Dean Smith has been named as the new Leicester City manager until the end of the 2022-23 season as he tries to save the Foxes from relegation.
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The former Walsall, Brentford, Aston Villa and Norwich boss was fired by the latter earlier this season and has been tasked with keeping Leicester in the top-flight. They sit two points from safety with eight games of the Premier League season to go and are currently on a run of seven defeats from their last eight.
Former Leicester assistant coach and manager Craig Shakespeare, plus Chelsea legend John Terry (who was Smith’s assistant coach at Aston Villa) have also joined Smith’s coaching staff at Leicester.
Speaking about his arrival at the King Power Stadium, Smith was positive about Leicester getting out of trouble.
“If it was something that I thought was unsurmountable, I wouldn’t have come – and Shakey and JT wouldn’t have come also,” Smith said. “We’re looking forward to the challenge, but we know it’s going to be tough. We’ll be putting demands on the players and on ourselves. We’ll be spending every minute of every day making sure we work hard to keep this football club in the Premier League.”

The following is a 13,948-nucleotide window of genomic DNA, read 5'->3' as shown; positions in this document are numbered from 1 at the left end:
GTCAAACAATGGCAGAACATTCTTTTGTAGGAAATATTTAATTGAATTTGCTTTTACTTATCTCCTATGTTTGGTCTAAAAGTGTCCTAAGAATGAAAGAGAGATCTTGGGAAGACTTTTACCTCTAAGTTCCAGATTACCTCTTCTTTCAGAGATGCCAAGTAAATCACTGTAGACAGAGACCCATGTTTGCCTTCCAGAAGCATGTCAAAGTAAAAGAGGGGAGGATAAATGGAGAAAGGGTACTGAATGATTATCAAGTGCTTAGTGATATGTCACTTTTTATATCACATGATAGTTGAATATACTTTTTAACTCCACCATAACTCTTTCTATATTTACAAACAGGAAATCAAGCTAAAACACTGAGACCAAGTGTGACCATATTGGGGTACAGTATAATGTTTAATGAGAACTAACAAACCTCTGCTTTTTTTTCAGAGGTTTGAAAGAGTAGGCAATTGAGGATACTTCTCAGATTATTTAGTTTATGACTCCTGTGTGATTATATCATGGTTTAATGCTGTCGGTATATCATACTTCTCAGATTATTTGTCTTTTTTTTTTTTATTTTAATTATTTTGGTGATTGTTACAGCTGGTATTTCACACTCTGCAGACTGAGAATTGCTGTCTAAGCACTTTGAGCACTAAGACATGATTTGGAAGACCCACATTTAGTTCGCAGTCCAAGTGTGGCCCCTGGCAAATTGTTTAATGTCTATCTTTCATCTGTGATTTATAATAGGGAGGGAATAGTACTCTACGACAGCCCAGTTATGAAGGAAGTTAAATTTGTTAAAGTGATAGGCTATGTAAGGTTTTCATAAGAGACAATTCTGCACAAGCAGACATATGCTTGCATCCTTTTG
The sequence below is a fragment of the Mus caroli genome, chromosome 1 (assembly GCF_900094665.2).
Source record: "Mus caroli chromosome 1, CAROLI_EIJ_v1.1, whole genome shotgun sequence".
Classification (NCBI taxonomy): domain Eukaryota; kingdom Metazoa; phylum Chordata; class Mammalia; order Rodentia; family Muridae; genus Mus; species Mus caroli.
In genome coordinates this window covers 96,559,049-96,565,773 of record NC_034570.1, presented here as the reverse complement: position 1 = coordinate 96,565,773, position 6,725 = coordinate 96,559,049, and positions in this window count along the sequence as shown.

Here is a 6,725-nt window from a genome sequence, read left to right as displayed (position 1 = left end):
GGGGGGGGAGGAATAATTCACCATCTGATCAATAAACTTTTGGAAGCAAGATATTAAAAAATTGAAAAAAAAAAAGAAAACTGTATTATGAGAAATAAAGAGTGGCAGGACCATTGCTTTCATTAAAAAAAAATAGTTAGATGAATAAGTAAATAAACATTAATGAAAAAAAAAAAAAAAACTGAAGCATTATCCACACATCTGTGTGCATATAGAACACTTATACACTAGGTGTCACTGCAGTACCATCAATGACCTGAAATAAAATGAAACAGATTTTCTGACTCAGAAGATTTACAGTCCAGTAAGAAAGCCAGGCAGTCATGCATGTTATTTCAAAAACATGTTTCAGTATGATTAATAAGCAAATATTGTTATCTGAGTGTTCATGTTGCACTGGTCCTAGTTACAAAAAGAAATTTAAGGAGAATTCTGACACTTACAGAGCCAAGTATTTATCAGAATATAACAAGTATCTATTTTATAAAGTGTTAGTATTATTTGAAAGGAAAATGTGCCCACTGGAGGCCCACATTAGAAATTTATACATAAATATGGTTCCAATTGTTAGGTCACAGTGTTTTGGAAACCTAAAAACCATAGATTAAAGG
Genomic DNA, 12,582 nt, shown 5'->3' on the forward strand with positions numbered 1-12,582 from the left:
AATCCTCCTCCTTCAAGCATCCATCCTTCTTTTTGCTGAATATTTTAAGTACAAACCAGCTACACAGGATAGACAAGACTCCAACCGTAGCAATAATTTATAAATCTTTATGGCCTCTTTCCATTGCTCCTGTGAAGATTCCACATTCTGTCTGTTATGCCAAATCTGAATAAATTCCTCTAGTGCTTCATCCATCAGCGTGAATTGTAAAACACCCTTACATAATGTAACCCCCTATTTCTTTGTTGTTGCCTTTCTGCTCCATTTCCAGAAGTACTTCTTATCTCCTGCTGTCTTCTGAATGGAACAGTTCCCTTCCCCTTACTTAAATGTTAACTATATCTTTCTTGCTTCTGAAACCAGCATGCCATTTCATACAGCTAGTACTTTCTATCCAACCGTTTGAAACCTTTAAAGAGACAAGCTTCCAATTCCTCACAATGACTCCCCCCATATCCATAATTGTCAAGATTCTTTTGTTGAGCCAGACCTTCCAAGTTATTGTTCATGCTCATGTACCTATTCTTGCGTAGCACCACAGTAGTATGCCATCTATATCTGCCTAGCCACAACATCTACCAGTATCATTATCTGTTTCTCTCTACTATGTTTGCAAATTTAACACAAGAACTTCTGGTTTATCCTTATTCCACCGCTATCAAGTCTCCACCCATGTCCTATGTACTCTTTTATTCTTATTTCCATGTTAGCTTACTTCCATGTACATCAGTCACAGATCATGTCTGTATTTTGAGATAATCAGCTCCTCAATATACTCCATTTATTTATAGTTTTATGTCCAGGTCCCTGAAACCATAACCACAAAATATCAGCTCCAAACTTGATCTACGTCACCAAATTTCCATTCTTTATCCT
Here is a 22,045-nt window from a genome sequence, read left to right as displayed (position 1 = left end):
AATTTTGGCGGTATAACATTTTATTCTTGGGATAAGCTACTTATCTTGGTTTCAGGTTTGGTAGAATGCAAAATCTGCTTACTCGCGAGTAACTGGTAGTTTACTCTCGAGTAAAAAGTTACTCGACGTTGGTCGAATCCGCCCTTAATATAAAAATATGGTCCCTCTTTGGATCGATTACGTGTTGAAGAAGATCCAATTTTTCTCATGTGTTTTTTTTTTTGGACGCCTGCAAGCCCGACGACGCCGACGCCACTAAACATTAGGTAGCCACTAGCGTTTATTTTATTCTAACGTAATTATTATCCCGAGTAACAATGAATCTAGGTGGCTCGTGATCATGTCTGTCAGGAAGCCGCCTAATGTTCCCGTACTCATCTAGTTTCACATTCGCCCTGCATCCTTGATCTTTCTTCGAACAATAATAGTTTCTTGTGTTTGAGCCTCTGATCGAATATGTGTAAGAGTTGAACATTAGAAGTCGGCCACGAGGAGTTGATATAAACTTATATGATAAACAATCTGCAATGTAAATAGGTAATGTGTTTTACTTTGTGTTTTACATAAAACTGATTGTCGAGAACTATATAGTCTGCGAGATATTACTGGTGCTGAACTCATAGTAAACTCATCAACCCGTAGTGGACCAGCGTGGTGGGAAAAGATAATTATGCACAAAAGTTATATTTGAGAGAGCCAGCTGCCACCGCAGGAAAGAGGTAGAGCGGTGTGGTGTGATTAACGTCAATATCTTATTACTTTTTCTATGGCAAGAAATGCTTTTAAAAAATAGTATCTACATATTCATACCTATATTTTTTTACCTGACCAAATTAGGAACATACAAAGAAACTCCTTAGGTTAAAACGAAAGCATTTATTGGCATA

Leicester and Jesse March failed to reach agreement after talks
Jesse Marsch was in talks to be the next manager of Leicester City but they were not successful and whether that was his call or Leicester’s is a point of contention in the media.
The Telegraph reported Sunday afternoon that Marsch had withdrawn his name from consideration for the vacant Leicester City job, but other Sunday reports made it seem like Jesse Marsch’s status was in question with the Foxes.
According to our own David Ornstein (video above), Leicester doubts were inspired by fan and even alumni reaction as Gary Lineker expressed concerns over the potential hiring. Maybe that spooked Marsch. And Sky Sports said that losses to Aston Villa and Bournemouth had given Leicester pause as to whether they were hiring for the longer term or a season rescue.
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Leicester was said to be in deep discussions with the former Leeds United and RB Leipzig boss over their managerial vacancy following Brendan Rodgers’ departure last week.
The Telegraph report says that Marsch told Leicester of his decision to withdraw on Sunday morning after discussing the matter with his coaching staff following Leicester’s lost relegation six-pointer to Bournemouth on Saturday.
And The Leicester Mercury explained further:
Marsch has “withdrawn from the recruitment process” and so will not be the next manager of Leicester City. They report that Marsch feels Leicester would need a “different approach” if relegated to the Championship, and a “different profile of player” to that he is used to.
Discussions were deep enough that The Telegraph claimed Marsch’s appointment could come by the end of the weekend and would be a three-year deal plus the remainder of this season, with the American coach undeterred at the prospect of leading the club into the Championship if they cannot climb out of the bottom three.